The Age of Success (성공시대, Jang Sun-woo, 1988)

Age of Success still 3“Love only matters when you can sell it” in the nihilistic world of Jang Sun-woo’s The Age of Success (성공시대, Seonggong shidae). The Korea of 1988 was one of increasingly prosperity in which the recently democratised nation looked forward to a new era of freedom, hosting the Olympic Games as a calling card to the world stage. Like everywhere else in the ‘80s however it was also a time in which greed was good, time was money, and compassion was for suckers. Jang’s narcissistic hero worships Hitler and offers a nazi salute to a mockup of a high value note with his own face on it as he leaves for work every morning, but his relentless pursuit of “success” is destined to leave him empty handed when he realises the only commodity he can’t sell is sincerity.

The executives of Yumi Foods, a subsidiary of Mack Gang (Mighty) corporation, are looking for a bright new face through a series of individual interviews. The panel asks each of the prospective new hires to prove their sales ability by convincing them to buy something inconsequential they happen to have in their pockets. Each of the young men fails, until the sharply suited Kim Pan-chok (Ahn Sung-ki), whose name literally means “sales promotion”, dazzles them with a show of intense charisma. He simply offers to sell them whatever is inside his clenched fist. Such is his conviction, the CEO finds himself emptying his wallet, pouring out his credit cards, and eventually borrowing from his friends until Pan-chok is satisfied he’s getting all he could possibly get at point which he opens his fingers and reveals his empty palm. The bosses are annoyed, but quickly convinced by Pan-chok’s explanation that what he’s sold them is “sales spirit” which is, after all, the most valuable thing of all (not to mention exactly what they were looking for). Pan-chok is hired.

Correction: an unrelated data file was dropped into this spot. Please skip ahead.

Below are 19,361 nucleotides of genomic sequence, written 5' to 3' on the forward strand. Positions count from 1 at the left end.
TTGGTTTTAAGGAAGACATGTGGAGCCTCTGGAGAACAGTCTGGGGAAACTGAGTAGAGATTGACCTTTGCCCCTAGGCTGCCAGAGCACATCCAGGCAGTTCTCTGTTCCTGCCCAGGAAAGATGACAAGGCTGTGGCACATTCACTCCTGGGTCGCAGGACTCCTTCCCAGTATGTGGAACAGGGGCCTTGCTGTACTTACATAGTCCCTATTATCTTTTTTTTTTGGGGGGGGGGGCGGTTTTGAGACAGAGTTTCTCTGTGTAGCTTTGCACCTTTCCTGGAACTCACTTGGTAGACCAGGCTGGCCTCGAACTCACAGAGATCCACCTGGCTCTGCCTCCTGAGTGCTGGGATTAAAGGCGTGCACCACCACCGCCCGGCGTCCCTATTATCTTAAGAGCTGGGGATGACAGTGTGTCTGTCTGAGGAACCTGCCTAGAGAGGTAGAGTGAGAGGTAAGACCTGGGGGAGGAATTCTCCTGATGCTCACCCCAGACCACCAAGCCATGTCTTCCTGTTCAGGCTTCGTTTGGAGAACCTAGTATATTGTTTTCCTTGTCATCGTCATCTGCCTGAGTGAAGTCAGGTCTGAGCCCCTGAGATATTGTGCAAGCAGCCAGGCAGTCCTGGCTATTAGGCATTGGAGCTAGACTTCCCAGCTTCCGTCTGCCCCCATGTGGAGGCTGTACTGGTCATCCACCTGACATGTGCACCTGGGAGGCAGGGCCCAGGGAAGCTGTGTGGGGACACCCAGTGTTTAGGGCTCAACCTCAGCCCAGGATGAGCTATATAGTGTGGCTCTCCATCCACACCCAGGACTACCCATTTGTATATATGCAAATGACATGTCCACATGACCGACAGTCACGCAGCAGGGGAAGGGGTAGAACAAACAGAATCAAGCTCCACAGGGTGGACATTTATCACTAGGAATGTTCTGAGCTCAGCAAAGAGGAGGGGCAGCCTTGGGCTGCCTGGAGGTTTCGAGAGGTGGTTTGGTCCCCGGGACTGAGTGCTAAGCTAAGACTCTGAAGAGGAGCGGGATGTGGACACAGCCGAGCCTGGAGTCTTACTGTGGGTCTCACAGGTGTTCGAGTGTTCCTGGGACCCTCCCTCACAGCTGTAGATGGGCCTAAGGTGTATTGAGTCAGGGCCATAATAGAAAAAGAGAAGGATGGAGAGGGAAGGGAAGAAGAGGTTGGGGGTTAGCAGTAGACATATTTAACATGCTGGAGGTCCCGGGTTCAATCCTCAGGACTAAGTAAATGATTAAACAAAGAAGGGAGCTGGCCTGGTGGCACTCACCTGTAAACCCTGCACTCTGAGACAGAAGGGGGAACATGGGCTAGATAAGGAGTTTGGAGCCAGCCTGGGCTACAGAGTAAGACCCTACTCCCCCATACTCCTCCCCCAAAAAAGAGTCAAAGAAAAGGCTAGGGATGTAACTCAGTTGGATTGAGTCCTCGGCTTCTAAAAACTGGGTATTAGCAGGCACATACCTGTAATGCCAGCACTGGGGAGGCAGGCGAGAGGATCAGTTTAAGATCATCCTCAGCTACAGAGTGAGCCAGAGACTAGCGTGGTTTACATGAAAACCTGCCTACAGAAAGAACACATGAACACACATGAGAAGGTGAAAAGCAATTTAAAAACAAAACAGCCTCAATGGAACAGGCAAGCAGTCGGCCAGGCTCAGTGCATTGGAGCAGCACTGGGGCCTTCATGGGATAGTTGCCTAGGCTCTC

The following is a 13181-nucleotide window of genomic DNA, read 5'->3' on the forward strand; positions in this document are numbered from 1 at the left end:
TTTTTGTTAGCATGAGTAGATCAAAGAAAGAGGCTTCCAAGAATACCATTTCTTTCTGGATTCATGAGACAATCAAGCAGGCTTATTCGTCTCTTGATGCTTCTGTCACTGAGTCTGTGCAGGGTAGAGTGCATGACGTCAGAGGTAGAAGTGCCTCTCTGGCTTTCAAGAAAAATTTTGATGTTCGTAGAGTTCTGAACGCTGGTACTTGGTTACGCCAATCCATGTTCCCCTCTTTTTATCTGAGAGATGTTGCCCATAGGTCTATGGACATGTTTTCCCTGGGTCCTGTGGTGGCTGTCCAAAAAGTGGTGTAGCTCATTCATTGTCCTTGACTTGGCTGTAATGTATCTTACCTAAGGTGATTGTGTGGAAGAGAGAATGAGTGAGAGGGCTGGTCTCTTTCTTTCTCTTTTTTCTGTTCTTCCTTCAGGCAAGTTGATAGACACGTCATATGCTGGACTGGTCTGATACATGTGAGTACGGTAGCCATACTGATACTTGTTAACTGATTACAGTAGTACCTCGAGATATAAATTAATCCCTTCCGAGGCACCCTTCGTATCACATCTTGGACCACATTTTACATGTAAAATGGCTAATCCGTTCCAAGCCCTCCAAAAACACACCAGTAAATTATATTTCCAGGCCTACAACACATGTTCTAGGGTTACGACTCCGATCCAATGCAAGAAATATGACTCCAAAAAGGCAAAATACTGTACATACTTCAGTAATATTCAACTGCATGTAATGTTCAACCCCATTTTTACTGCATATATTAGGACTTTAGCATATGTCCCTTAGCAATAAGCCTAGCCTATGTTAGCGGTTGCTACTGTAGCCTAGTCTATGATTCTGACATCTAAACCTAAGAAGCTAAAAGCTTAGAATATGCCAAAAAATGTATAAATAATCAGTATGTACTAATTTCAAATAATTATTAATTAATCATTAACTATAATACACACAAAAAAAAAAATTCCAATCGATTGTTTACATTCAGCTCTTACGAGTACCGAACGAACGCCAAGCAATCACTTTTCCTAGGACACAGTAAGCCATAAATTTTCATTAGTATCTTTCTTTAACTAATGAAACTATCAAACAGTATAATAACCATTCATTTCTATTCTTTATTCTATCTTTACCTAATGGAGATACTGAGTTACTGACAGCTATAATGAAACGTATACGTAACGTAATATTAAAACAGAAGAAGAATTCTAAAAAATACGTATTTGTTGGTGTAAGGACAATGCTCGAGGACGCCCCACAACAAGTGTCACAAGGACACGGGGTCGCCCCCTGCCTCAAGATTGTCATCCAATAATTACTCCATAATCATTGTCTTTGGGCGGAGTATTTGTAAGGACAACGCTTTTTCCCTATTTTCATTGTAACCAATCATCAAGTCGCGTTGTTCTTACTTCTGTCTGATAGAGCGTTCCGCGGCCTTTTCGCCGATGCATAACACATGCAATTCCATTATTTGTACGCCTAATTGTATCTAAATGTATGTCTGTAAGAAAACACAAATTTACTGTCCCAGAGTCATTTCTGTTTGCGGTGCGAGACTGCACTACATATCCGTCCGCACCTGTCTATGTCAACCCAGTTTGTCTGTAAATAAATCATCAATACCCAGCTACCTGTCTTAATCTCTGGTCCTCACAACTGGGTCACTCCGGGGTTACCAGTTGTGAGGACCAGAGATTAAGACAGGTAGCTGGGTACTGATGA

Later, we find out that Pan-chok’s routine is an ironic inversion of his childhood trauma. A poor boy abandoned by a mother who became fed up with his father’s fecklessness, he waited alone every day for his dad to come home with something to eat. But his dad was an irresponsible drunkard who could never hold down a job. Like Pan-chok, he held out his fist and told the boy to open his fingers but he was always empty-handed. Hating his father’s incompetence, laziness, alcoholism, and violence, Pan-chok decided that he had to be strong. “Poverty makes you low and pathetic”, he insists. Love, pity, and mercy are for people with no power. “The important thing is to be strong, to win, succeed, possess, and to dominate. Only then will I be happy”.

Pan-chok is a corporate fascist wedded to ultra capitalist ideology in which the only thing that matters is strength and the ability to dominate. He lies, and cheats, and misrepresents himself to pull every underhanded trick in the book to try and get ahead. He goes to war, quite literally, with industry rival Gammi, intent on completely destroying them in order to dominate the market by whatever means possible. Coming up with signature product Agma, he irritably tells his development team that none of their work really matters because the quality of the product is largely irrelevant. Just as in his interview, all Pan-chok is selling is false promise wrapped up in marketing spin. His rival goes on TV to talk the value of tradition to defend himself against a smear campaign Pan-chok has engineered to suggest his products are a health risk, but eventually gets the better of him by playing him at his own game and making a late swing towards ultra modernity.

Pan-chok’s main gambit is seducing a local bar hostess, Song Sobi (Lee Hye-young), lit. “sexual consumption”, and using her as a spy to get info on Gammi’s latest products, but Sobi falls in love with him only to have her heart broken when she realises Pan-chok will discard her when he decides she is no longer useful. He tells her that love is only worth something when you can sell it, but is confounded when she later turns the same logic back on him after selling her charm to seduce the son and heir of the Gammi corporation as a kind of revenge.